Parents, Special Education Teachers & Autism

Why is it that so many teachers tend to think they own your children? That they have some right to make decisions for them simply because you have left them in their educational care? Why is it they think they know your kids better than you do because they spend a few hours with them each day?

Now, I’m quite certain not all teachers feel this way, but I have run into it a few times. I have cute kids, and they’re smart and they know how to work the charm factor. Maybe that’s part of it. But, they are still my children and I am the decision maker, as I feel all parents should be.

In deciding what’s best for my youngest son (should he go to kindergarten or wait a year) and in checking out all available options as he is Autistic and has special educational needs and supports, I’ve run into some opposition. Now, I love his teacher, and she obviously loves Donovan, but why can’t she discuss the options with me in an open manner instead of continually reverting to her one way of thinking? That he should remain with her for another year?

I don’t think Donovan is being cognitively challenged enough to repeat another year with her. His peer group is not stimulating enough on that level even though he has some social issues to overcome, that’s why Donovan was moved to her room from the program he was in before – a need for more cognitively challenging stimuli, and developmentally appropriate peers. If the classroom isn’t challenging him now, it definitely won’t in another six months. It also won’t provide the all day stability Donovan needs, but her recommendation persists even though she has admitted that she agrees he does need an all day program.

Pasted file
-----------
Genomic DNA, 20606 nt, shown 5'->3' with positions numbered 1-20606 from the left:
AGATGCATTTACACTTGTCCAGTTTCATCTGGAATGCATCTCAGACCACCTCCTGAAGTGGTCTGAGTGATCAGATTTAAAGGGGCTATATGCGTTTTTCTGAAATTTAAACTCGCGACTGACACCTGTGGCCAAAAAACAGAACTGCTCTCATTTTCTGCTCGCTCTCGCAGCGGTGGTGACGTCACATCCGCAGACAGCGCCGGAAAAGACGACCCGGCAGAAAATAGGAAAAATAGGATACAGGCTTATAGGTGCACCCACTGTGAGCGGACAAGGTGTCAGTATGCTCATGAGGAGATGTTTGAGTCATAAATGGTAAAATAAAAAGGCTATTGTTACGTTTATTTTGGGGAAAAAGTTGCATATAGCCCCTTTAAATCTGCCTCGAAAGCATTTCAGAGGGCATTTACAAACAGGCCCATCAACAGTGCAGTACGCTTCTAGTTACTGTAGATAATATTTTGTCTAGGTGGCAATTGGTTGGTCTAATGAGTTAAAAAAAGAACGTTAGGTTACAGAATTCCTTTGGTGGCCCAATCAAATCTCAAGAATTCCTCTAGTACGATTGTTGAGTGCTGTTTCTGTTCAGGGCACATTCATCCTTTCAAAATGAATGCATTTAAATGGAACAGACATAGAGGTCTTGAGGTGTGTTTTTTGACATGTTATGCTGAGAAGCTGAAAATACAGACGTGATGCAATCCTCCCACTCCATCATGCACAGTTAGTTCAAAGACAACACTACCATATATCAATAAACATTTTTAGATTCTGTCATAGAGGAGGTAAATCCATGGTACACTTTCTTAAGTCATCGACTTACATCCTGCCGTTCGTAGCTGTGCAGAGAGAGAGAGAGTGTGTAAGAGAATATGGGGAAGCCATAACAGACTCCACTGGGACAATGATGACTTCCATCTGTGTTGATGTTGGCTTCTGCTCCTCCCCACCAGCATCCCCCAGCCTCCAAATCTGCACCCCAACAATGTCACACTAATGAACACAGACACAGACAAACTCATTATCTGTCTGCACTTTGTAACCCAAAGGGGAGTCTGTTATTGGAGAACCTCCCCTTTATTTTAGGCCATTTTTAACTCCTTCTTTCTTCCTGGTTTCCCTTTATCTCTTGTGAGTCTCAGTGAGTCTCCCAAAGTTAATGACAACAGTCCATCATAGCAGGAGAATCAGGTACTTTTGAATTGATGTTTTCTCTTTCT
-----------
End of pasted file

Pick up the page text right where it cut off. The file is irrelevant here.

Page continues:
I understand that it’s awesome that my son’s teacher invests so much of herself in him that she can’t bear to see him leave, but I wish it weren’t an ongoing challenge. I wish more information on what was available to him outside the program he is in now would be more readily forthcoming from her knowledgeable lips. I wish she didn’t want to hold onto him so tightly that she won’t let him grow.

And I think, am I like that? I wish she wouldn’t make me doubt my own decisions of what is best for him, but I guess that’s part of her job too. Ultimately, I have to go with my gut, and my observations and my instincts and that’s to let him move on to Kindergarten this fall despite the obvious obstacles he will have. I want to let him grow and evolve as much as I want to hold him close and never let him out of my sight or into the care of anyone else. I want to protect him, and provide for him, but I have to remember that I don’t own him either.

So, I’m gathering the paperwork to register him for kindergarten, and I’m looking into the learning disabilities programs and I’m hoping that after spending the hours I do with him each day that I am making the best decision for Donovan. It’s hard being a parent, but I bet it is often much harder being a teacher. I hope I am both to my son.

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